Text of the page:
A long-overdue #introductions
Hello! I'm Ivan, I live in Moscow, Russia, and study in the MSU.
In my free time I hack on various FOSS projects and play (vertical scrolling) rhythm games (4K, 7K, SV, LN, bars). My favorite programming language is #Rust. My main #VSRG is Quaver, which I am helping to develop.
I'm quite interested in tool-assisted speedrunning. I've created #TAS tools for Half-Life 1 and studied it extensively.
I've also made a Minecraft mod.
»There's is a pretty big announcement hidden in the latest Android security presentation by Google: #Rust is not only becoming a supported toolchain in Android, Google also wants to invest in it with the goal to rewrite certain system components«
@federicomena This blew my mind the first time I saw it, but my 144 Hz monitors actually don't have to warm up. They turn on with the picture instantly. It's amazing and every time I see some other monitor I have to wonder just what are they doing in it, Sleep(2000);?
(For those who missed it: a security researcher has reverse-engineered the TikTok app on Android and found that TikTok scans the LAN for devices and reports back to HQ; moreover, the app has the ability to download a payload from HQ and execute it.)
"How do I get started contributing to open source? What are some good entry-level tasks to work on?"
These are questions I am often asked, so here's the answer for everyone to read:
Scratch your own itches. Find bugs that are causing you problems, conspicuously missing features you would find useful, and implement them - in literally any free/open-source software you're using. Don't worry about not being familiar with the codebase or programming language or whatever, just solve one problem at a time.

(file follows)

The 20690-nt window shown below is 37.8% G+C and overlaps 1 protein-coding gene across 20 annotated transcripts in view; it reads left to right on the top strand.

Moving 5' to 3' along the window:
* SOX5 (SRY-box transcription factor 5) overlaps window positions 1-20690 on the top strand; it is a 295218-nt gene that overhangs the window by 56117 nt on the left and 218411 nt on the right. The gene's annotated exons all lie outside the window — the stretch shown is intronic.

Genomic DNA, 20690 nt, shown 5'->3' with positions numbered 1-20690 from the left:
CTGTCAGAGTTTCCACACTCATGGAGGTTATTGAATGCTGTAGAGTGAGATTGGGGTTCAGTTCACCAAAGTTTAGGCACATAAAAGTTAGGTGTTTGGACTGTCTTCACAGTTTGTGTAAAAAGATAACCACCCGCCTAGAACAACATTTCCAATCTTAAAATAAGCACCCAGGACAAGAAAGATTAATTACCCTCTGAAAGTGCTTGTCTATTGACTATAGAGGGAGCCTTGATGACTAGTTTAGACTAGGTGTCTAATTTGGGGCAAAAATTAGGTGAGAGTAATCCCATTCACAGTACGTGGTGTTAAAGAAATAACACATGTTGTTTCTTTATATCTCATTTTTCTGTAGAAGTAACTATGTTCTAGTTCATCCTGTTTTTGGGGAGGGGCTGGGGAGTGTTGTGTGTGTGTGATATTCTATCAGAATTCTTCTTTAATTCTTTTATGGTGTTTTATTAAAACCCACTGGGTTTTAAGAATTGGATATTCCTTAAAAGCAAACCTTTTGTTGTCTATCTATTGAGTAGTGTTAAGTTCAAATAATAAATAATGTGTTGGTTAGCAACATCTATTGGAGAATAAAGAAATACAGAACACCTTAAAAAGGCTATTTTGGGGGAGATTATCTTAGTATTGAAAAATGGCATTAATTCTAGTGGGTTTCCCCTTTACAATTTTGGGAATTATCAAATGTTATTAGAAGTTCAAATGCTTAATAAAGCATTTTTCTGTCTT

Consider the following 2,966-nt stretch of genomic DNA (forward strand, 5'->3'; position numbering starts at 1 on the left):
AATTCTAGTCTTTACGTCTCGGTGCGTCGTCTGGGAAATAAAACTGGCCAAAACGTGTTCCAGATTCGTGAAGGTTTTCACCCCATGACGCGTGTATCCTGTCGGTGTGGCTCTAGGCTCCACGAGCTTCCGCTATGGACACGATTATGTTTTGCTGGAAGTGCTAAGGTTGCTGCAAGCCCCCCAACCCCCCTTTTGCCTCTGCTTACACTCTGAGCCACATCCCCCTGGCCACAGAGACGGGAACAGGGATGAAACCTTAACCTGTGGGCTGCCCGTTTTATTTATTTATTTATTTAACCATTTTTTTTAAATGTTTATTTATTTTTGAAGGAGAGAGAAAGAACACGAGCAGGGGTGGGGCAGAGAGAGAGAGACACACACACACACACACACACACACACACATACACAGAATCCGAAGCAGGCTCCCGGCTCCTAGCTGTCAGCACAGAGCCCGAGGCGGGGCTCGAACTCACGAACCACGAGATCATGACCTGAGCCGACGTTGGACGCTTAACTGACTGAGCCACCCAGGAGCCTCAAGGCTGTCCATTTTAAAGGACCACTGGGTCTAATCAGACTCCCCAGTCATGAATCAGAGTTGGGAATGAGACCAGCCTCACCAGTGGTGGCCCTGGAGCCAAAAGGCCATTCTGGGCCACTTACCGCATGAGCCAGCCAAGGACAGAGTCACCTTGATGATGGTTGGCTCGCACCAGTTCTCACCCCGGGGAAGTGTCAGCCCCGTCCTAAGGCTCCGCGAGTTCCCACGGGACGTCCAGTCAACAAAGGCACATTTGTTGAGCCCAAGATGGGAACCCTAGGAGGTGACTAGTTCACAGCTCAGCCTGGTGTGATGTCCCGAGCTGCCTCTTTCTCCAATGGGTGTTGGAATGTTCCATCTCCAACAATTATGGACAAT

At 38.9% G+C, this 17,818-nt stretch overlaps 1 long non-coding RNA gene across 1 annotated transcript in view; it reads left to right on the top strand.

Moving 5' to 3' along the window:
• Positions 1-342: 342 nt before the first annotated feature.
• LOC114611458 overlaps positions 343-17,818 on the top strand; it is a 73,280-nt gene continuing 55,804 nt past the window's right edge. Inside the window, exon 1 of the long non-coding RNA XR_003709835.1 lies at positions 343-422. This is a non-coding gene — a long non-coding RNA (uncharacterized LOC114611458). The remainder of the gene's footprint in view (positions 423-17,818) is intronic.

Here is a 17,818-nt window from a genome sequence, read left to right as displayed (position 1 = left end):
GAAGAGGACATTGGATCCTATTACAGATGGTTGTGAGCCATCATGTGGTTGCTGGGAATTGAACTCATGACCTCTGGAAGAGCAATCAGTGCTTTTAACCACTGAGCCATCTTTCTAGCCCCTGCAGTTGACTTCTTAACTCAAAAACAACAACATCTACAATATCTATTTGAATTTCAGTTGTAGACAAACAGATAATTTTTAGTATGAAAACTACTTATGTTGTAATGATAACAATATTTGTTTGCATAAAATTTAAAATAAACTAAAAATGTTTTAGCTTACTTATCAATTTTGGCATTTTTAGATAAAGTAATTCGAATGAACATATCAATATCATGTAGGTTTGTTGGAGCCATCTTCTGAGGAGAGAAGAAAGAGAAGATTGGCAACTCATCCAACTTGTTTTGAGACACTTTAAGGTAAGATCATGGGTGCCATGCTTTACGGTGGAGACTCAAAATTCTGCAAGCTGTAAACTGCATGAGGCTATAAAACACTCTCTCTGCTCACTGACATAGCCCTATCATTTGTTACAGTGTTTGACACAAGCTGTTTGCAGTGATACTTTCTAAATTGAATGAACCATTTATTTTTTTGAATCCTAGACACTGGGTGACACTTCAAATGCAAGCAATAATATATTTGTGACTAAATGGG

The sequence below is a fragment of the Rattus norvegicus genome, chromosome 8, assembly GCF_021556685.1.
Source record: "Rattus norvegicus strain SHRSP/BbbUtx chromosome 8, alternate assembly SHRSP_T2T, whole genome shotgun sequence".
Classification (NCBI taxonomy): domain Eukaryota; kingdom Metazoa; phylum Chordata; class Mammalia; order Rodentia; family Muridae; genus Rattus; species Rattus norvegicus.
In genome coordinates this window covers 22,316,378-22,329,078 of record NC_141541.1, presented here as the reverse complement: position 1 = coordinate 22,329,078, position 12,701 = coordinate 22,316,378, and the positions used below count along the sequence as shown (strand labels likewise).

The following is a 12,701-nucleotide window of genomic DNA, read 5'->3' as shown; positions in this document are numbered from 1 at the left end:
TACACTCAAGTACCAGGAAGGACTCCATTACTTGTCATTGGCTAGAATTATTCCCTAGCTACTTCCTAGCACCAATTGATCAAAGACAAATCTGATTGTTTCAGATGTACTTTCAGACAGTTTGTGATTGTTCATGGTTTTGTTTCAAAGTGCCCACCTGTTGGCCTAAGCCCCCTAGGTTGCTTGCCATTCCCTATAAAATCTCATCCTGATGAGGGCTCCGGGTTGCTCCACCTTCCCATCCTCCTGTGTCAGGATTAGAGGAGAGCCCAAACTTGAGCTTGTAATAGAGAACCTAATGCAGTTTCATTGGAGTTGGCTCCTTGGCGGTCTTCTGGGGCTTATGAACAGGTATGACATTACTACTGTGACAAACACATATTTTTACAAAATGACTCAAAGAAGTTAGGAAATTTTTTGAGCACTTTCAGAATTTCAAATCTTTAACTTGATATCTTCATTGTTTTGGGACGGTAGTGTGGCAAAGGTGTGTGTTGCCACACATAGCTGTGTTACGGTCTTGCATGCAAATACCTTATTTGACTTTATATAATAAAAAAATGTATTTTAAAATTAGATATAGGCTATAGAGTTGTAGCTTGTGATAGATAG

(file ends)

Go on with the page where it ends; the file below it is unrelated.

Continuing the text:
Try this: next time you go to report a bug, report it, and immediately start working on a patch which fixes the problem.
Scratching your own itches is the best source of motivation and maximizes your productivity.
Often that means not contributing to my projects at all, if you're asking how to get started with a specific project. Maybe you like it because it's flawless 😉 (hah!), in which case it wouldn't need your help anyway. Go fix something which is bugging you in another project. Spread the contributor wealth around and eventually it'll come back to my projects, too.
Planner setting the bar for apps, yet again. This time, even the release notes go above and beyond (yes, really). I’m so proud that this is the ecosystem we’re building for elementary OS. https://planner-todo.web.app/release/2020/06/22/what-s-new-in-v2-4/
@tbernard Hey! Just watched your LGM talk, it was interesting to learn more about the history of the icon initiative.
I was so surprised when the slide with the third-party app icons came up with an icon that I made! 😄 I'm absolutely not a designer by any means, but using the awesome tooling and your extremely helpful how-to-design-an-app-icon posts I managed to make something quite ok-looking in a few hours (with some review help from @bugaevc).
“Free users for sure we don’t want to give that [end-to-end encryption] because we also want to work together with FBI, with local law enforcement in case some people use Zoom for a bad purpose” - Eric Yuan, CEO.
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